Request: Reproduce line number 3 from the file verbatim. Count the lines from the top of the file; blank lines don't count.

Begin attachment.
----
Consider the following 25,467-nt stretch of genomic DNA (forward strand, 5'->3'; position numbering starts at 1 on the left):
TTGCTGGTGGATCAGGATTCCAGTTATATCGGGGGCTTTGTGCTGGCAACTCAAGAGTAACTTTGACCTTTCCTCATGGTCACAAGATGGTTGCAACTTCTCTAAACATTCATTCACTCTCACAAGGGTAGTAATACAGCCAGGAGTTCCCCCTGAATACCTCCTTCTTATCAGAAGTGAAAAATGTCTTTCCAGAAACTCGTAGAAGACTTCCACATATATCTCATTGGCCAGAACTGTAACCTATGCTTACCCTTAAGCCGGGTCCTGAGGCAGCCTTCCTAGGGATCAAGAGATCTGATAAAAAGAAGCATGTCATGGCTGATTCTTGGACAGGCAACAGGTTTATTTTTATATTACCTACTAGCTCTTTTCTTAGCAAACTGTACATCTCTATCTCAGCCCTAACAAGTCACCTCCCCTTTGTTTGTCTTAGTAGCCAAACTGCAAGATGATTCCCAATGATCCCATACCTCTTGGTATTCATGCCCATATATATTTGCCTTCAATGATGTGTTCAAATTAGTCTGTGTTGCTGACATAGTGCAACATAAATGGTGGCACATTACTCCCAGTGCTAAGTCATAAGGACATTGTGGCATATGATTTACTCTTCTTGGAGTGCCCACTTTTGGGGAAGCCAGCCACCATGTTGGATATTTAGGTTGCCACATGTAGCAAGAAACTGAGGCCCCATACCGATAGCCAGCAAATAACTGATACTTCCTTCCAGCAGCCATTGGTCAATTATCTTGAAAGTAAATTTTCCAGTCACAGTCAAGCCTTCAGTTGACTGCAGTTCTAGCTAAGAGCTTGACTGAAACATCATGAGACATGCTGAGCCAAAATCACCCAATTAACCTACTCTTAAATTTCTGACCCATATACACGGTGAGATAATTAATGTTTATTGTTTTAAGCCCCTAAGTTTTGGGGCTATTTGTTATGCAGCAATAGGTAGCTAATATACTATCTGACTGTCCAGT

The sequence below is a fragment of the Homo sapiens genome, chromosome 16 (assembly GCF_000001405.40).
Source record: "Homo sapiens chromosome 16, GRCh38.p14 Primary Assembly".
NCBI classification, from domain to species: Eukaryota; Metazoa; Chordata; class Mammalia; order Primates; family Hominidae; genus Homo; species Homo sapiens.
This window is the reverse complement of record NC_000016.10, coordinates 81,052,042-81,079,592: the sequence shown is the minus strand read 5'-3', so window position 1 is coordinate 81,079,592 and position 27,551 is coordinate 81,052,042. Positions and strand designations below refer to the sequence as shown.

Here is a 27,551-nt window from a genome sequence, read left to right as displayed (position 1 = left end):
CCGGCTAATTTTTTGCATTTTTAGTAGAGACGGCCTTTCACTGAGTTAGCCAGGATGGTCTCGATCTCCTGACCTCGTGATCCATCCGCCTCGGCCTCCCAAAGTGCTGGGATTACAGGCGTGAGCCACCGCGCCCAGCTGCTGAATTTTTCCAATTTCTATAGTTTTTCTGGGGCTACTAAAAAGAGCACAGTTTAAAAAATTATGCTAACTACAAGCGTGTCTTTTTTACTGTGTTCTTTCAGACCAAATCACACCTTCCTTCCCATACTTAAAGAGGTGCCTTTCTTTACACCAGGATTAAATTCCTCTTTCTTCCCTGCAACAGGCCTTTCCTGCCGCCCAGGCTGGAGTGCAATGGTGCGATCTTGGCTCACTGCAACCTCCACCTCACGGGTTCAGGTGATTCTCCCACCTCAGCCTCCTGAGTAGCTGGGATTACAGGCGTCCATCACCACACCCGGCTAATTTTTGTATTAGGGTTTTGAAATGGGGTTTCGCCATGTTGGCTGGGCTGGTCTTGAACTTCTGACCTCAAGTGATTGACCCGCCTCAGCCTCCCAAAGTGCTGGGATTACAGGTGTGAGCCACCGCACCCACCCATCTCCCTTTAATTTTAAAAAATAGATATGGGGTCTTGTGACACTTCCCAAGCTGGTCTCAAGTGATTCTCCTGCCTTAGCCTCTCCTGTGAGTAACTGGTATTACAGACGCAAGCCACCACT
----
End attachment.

The sequence below is a fragment of the Homo sapiens genome, chromosome 16 (assembly GCF_000001405.40).